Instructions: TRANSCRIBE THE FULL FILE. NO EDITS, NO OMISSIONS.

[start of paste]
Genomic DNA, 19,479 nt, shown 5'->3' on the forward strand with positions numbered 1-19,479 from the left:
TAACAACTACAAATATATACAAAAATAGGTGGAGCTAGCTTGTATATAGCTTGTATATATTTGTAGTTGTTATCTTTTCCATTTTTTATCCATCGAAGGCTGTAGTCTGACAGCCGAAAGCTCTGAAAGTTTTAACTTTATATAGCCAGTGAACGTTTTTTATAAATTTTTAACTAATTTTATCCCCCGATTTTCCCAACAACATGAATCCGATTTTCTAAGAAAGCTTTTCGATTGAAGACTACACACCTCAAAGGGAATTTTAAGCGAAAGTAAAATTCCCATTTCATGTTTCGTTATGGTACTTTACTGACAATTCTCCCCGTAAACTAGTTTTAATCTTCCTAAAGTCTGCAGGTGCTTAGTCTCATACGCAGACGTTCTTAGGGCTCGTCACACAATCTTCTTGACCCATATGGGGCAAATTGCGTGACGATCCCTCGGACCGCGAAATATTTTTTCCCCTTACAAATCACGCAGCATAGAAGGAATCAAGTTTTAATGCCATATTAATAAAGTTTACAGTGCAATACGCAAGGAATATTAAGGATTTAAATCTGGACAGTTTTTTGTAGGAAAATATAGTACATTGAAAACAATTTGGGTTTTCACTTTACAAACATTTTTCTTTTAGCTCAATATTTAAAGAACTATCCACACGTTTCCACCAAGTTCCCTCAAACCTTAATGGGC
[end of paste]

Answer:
Genomic DNA, 19,479 nt, shown 5'->3' on the forward strand with positions numbered 1-19,479 from the left:
TAACAACTACAAATATATACAAAAATAGGTGGAGCTAGCTTGTATATAGCTTGTATATATTTGTAGTTGTTATCTTTTCCATTTTTTATCCATCGAAGGCTGTAGTCTGACAGCCGAAAGCTCTGAAAGTTTTAACTTTATATAGCCAGTGAACGTTTTTTATAAATTTTTAACTAATTTTATCCCCCGATTTTCCCAACAACATGAATCCGATTTTCTAAGAAAGCTTTTCGATTGAAGACTACACACCTCAAAGGGAATTTTAAGCGAAAGTAAAATTCCCATTTCATGTTTCGTTATGGTACTTTACTGACAATTCTCCCCGTAAACTAGTTTTAATCTTCCTAAAGTCTGCAGGTGCTTAGTCTCATACGCAGACGTTCTTAGGGCTCGTCACACAATCTTCTTGACCCATATGGGGCAAATTGCGTGACGATCCCTCGGACCGCGAAATATTTTTTCCCCTTACAAATCACGCAGCATAGAAGGAATCAAGTTTTAATGCCATATTAATAAAGTTTACAGTGCAATACGCAAGGAATATTAAGGATTTAAATCTGGACAGTTTTTTGTAGGAAAATATAGTACATTGAAAACAATTTGGGTTTTCACTTTACAAACATTTTTCTTTTAGCTCAATATTTAAAGAACTATCCACACGTTTCCACCAAGTTCCCTCAAACCTTAATGGGC